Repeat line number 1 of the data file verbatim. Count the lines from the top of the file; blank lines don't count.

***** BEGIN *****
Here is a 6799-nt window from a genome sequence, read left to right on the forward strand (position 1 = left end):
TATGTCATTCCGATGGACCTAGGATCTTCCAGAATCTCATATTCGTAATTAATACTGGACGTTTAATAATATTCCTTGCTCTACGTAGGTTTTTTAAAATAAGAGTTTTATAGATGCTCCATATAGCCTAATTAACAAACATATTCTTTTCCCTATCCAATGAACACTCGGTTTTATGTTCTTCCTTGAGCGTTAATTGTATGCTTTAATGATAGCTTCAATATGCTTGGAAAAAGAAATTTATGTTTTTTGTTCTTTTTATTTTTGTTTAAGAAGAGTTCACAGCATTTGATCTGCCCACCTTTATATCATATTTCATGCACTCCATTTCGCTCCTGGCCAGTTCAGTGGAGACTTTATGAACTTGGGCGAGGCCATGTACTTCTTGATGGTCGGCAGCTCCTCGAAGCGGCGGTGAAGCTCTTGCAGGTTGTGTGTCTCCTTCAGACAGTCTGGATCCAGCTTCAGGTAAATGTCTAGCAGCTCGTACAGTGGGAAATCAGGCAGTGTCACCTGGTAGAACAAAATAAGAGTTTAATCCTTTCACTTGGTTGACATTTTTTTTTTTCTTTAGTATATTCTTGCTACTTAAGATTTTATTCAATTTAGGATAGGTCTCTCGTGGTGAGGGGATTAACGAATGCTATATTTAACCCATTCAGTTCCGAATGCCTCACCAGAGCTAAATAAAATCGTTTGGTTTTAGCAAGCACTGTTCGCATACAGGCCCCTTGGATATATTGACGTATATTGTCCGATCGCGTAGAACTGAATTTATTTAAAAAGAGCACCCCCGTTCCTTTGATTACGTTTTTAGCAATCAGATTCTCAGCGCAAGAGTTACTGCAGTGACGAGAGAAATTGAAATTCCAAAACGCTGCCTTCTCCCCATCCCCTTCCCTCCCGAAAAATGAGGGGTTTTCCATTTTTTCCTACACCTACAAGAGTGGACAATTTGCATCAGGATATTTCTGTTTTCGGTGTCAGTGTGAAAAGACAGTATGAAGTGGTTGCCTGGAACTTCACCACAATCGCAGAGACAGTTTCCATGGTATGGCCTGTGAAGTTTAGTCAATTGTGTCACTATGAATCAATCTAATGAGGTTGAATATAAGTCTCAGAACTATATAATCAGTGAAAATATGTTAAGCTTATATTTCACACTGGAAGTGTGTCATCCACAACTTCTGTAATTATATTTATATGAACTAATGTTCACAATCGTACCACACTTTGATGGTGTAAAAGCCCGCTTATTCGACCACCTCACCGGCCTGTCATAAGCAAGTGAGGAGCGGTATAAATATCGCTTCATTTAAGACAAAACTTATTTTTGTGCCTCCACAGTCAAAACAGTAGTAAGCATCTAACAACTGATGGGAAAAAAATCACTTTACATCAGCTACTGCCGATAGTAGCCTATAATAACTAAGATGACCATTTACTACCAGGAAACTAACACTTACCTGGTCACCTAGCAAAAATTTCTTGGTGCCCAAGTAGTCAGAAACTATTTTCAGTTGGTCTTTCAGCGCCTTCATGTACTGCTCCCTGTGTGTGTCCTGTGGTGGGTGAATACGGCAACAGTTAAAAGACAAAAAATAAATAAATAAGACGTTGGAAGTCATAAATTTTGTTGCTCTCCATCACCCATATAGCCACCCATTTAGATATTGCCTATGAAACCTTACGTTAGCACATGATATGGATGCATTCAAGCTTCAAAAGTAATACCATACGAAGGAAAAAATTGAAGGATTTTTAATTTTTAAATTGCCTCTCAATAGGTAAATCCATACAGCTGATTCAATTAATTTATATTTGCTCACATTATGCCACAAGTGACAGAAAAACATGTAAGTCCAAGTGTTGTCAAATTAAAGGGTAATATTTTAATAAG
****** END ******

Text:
Here is a 6799-nt window from a genome sequence, read left to right on the forward strand (position 1 = left end):